The statutory language at issue in this case was almost certainly not an instance of sloppy drafting, but one of many provisions that were designed to get citizens of each state to put pressure on their state governments to participate in setting up their own exchanges, at great expense that would break the budgets of most of them. These "nudges", as regulatory czar Cass Sunstein calls them, can work over the course of decades, if they are small, but it is a miscalculation when to work they would have to arouse public pressure within days or months, enough to overcome expenses that the states cannot responsibly incur.

That is not to say that statutory language is not often sloppy, as is regulatory and judicial language, but as often as not it reflects a miscalculation of how the provisions adopted will play out in the real world, something that does not come out until attempts are made to apply it.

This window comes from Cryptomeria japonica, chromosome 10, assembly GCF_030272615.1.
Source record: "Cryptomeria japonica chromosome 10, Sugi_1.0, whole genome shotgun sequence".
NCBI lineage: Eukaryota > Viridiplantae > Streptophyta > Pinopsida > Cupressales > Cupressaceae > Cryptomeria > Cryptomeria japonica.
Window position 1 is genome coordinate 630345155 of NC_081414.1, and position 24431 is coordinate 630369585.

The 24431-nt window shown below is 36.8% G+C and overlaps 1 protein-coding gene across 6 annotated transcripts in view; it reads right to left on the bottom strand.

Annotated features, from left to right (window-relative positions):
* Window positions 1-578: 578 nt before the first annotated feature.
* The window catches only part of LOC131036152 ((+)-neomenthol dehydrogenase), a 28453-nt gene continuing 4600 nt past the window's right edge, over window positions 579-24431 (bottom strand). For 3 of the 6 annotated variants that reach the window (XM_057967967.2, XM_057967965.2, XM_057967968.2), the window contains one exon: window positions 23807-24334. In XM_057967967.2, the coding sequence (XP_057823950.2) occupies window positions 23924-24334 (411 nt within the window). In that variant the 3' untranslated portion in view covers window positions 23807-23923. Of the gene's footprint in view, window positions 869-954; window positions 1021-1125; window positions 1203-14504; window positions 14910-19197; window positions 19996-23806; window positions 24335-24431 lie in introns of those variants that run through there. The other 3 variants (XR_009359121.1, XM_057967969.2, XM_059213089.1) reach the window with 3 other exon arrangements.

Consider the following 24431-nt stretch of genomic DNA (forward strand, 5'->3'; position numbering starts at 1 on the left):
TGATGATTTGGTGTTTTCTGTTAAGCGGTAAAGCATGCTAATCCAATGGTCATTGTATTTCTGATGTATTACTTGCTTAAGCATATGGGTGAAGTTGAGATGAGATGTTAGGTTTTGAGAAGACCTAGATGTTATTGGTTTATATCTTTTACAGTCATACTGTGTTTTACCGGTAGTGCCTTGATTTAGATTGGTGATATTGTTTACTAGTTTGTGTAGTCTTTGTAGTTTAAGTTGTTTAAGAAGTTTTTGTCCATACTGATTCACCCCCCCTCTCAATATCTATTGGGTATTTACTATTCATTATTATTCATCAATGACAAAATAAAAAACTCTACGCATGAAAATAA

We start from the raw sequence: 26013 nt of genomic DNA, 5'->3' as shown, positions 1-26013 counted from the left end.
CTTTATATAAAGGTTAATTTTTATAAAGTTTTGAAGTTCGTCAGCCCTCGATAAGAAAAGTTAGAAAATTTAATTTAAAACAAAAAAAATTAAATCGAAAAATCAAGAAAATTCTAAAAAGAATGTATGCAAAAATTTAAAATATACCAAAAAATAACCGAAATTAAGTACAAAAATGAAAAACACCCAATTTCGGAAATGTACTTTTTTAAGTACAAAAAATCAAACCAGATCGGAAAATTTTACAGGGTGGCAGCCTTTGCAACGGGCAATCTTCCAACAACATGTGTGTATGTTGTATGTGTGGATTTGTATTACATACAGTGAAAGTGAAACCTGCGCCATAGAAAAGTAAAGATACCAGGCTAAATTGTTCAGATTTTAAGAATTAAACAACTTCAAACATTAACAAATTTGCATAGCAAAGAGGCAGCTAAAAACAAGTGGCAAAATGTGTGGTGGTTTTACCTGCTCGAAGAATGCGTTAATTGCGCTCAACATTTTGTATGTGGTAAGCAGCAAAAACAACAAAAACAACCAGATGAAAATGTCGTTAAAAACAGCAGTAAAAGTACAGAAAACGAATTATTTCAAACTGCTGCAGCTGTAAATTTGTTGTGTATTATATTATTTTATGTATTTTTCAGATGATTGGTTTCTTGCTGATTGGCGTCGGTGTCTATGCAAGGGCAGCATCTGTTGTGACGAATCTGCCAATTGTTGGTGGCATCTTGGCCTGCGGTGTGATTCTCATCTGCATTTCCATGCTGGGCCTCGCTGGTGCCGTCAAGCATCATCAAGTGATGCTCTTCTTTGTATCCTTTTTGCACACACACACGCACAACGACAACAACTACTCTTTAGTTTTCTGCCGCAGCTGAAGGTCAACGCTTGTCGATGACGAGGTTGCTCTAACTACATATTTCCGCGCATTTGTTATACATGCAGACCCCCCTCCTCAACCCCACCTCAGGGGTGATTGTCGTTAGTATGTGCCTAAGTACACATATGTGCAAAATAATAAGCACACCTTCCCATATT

Human beings are generally not very good at anticipating all of the consequences of interventions in complex systems, especially not members of Congress or their staffers. Most such legislation is not drafted by them, but by outside lobbyists, who have agendas of their own that do not include anticipating every adverse consequence.

The ACA was largely written by lobbyists for the health care industry, especially the health insurance companies, who offered their support for it because it promised to divert large sums of public funds into their profits. But there is no way that could be done without imposing additional costs on health care, which are already increasing without limit as new, more expensive treatments become available. At some point there have to be "death panels", and this administration wanted the insurance companies to take the heat for operating them. Other countries use "single-payer" systems, which are not financially viable, but in the U.S. they are also not politically viable, in part because they put the heat on the government for denying care. Now the reasons for that nonviability are becoming clear.

For an interesting study see the 1970 paper  "The Counterintuitive Behavior of Social Systems", by Jay Forrester.